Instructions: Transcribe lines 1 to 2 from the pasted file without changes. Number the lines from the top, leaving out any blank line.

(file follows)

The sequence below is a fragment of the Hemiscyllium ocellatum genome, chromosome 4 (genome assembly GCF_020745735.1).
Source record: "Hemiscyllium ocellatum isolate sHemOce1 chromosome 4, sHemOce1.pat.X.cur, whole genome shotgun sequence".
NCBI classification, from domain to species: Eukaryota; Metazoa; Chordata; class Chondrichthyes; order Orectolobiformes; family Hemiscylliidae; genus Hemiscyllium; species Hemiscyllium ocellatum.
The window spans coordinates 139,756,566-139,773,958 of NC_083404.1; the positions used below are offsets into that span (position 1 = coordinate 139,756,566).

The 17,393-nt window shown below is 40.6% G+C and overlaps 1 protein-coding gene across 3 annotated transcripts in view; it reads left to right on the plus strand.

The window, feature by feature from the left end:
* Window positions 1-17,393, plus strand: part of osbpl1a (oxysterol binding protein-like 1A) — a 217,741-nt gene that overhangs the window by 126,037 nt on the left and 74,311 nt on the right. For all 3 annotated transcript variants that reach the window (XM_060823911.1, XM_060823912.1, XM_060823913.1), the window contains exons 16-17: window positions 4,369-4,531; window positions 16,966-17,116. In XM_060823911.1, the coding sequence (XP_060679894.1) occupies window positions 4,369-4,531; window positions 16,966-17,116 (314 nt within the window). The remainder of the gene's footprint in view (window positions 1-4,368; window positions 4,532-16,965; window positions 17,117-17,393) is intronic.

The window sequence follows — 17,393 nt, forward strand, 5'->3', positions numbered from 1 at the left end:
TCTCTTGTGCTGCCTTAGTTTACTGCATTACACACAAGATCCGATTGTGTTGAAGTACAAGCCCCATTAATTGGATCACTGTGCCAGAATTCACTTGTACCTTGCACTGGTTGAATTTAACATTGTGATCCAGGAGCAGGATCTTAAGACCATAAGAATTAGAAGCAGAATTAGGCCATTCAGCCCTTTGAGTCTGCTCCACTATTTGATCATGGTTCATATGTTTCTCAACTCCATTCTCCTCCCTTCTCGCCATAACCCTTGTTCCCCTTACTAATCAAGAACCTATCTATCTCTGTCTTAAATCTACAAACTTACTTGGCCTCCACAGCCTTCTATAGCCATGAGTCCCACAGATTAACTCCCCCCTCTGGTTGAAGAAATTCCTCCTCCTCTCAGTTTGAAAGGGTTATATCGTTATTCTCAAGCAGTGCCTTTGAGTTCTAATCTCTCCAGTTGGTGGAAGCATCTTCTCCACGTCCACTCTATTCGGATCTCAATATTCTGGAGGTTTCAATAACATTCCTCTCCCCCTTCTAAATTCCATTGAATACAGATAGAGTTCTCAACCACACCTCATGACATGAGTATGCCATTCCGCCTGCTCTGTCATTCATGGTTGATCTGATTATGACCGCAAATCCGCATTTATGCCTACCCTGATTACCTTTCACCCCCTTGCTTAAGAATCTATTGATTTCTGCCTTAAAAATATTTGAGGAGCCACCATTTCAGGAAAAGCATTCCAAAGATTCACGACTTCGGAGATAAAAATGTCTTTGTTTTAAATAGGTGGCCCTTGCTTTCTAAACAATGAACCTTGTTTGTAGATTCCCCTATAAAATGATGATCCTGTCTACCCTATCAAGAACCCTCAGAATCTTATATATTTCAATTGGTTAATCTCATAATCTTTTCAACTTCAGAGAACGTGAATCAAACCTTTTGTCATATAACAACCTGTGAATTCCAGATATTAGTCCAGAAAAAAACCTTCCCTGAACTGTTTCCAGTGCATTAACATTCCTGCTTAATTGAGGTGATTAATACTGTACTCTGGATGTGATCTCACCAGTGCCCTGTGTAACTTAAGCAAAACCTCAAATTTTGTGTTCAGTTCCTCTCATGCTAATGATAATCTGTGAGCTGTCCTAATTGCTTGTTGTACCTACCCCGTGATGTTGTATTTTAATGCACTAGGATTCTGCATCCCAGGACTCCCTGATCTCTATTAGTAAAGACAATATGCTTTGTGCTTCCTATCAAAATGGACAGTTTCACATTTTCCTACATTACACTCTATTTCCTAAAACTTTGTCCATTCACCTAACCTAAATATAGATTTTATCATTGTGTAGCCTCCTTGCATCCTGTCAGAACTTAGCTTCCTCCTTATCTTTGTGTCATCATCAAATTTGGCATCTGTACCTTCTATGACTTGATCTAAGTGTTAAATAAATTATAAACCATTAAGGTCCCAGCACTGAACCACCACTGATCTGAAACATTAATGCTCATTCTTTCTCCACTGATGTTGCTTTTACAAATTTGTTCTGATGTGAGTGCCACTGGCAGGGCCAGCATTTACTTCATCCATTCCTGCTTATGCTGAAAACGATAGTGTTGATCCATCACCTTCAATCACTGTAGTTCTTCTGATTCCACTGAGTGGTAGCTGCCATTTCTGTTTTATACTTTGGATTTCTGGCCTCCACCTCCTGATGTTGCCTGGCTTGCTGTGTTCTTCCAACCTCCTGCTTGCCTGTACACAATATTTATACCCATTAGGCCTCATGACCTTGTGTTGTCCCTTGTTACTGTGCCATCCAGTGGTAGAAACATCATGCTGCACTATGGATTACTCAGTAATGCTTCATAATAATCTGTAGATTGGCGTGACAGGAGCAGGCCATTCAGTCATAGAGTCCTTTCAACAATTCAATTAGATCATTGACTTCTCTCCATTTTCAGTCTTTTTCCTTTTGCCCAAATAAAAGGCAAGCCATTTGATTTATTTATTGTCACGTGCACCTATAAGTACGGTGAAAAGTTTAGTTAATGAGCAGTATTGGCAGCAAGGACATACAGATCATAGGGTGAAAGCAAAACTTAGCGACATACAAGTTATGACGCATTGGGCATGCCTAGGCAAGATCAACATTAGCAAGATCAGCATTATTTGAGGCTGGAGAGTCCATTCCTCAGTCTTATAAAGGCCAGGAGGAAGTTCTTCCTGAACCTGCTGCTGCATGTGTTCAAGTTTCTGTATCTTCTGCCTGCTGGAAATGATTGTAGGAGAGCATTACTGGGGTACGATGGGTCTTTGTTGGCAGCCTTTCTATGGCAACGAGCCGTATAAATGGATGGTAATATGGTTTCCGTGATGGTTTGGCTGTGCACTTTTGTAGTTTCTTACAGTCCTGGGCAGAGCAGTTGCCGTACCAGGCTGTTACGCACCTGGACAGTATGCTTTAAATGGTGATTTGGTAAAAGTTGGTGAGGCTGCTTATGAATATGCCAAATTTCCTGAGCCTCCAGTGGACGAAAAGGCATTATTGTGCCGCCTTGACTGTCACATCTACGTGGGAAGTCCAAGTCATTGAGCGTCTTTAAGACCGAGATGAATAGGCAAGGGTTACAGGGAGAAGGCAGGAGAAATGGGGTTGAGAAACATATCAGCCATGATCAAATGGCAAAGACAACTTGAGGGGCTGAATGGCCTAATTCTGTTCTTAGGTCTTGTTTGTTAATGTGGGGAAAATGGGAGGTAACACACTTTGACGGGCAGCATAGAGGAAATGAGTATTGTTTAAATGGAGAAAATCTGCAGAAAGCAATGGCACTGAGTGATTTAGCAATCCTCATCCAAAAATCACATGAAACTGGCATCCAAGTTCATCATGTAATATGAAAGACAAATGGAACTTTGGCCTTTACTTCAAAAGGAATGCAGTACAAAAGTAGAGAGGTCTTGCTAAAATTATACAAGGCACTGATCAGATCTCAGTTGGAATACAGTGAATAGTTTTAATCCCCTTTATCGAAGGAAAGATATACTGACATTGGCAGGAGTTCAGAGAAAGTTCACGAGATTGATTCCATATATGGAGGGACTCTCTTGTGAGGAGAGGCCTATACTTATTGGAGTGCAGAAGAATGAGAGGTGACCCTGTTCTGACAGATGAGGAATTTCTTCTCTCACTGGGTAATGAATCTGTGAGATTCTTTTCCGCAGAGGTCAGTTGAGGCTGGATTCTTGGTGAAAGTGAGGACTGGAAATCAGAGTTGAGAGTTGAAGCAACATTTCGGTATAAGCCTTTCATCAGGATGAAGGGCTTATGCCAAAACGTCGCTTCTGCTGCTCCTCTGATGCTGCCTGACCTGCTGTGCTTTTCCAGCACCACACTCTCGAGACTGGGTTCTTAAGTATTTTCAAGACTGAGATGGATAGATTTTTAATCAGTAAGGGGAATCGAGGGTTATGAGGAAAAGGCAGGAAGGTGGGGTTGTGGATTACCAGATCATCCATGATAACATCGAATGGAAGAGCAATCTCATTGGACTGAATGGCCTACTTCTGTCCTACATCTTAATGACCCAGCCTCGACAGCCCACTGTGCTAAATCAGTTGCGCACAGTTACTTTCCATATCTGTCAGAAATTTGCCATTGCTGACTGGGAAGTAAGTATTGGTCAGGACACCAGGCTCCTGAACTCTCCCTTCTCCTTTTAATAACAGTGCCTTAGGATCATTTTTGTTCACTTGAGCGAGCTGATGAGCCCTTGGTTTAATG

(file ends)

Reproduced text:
The sequence below is a fragment of the Hemiscyllium ocellatum genome, chromosome 4 (genome assembly GCF_020745735.1).
Source record: "Hemiscyllium ocellatum isolate sHemOce1 chromosome 4, sHemOce1.pat.X.cur, whole genome shotgun sequence".